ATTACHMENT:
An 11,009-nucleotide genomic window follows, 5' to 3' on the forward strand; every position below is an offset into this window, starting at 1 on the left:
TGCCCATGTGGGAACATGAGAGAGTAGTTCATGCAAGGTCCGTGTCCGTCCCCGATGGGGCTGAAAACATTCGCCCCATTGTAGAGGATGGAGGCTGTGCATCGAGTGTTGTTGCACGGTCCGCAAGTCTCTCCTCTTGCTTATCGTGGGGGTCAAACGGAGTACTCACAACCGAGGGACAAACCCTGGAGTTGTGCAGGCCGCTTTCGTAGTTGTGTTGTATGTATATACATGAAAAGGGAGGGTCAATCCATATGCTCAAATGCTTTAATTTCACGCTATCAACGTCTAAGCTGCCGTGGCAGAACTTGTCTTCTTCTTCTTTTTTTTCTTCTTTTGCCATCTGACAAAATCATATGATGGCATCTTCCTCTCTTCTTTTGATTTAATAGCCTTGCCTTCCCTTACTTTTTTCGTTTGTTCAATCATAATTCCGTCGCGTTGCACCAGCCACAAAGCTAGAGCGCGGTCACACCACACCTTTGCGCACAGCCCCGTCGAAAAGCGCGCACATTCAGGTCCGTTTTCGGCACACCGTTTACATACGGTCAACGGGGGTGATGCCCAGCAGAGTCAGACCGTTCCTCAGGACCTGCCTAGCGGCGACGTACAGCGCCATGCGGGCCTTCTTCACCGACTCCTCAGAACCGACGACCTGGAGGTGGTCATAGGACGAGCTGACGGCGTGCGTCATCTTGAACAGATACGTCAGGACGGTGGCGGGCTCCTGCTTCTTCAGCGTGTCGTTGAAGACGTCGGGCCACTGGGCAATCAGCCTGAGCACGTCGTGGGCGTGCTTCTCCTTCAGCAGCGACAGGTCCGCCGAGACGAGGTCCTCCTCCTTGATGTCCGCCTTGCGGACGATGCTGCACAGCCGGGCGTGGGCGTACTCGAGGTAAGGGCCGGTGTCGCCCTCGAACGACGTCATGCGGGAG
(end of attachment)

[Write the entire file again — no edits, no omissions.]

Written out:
An 11,009-nucleotide genomic window follows, 5' to 3' on the forward strand; every position below is an offset into this window, starting at 1 on the left:
TGCCCATGTGGGAACATGAGAGAGTAGTTCATGCAAGGTCCGTGTCCGTCCCCGATGGGGCTGAAAACATTCGCCCCATTGTAGAGGATGGAGGCTGTGCATCGAGTGTTGTTGCACGGTCCGCAAGTCTCTCCTCTTGCTTATCGTGGGGGTCAAACGGAGTACTCACAACCGAGGGACAAACCCTGGAGTTGTGCAGGCCGCTTTCGTAGTTGTGTTGTATGTATATACATGAAAAGGGAGGGTCAATCCATATGCTCAAATGCTTTAATTTCACGCTATCAACGTCTAAGCTGCCGTGGCAGAACTTGTCTTCTTCTTCTTTTTTTTCTTCTTTTGCCATCTGACAAAATCATATGATGGCATCTTCCTCTCTTCTTTTGATTTAATAGCCTTGCCTTCCCTTACTTTTTTCGTTTGTTCAATCATAATTCCGTCGCGTTGCACCAGCCACAAAGCTAGAGCGCGGTCACACCACACCTTTGCGCACAGCCCCGTCGAAAAGCGCGCACATTCAGGTCCGTTTTCGGCACACCGTTTACATACGGTCAACGGGGGTGATGCCCAGCAGAGTCAGACCGTTCCTCAGGACCTGCCTAGCGGCGACGTACAGCGCCATGCGGGCCTTCTTCACCGACTCCTCAGAACCGACGACCTGGAGGTGGTCATAGGACGAGCTGACGGCGTGCGTCATCTTGAACAGATACGTCAGGACGGTGGCGGGCTCCTGCTTCTTCAGCGTGTCGTTGAAGACGTCGGGCCACTGGGCAATCAGCCTGAGCACGTCGTGGGCGTGCTTCTCCTTCAGCAGCGACAGGTCCGCCGAGACGAGGTCCTCCTCCTTGATGTCCGCCTTGCGGACGATGCTGCACAGCCGGGCGTGGGCGTACTCGAGGTAAGGGCCGGTGTCGCCCTCGAACGACGTCATGCGGGAG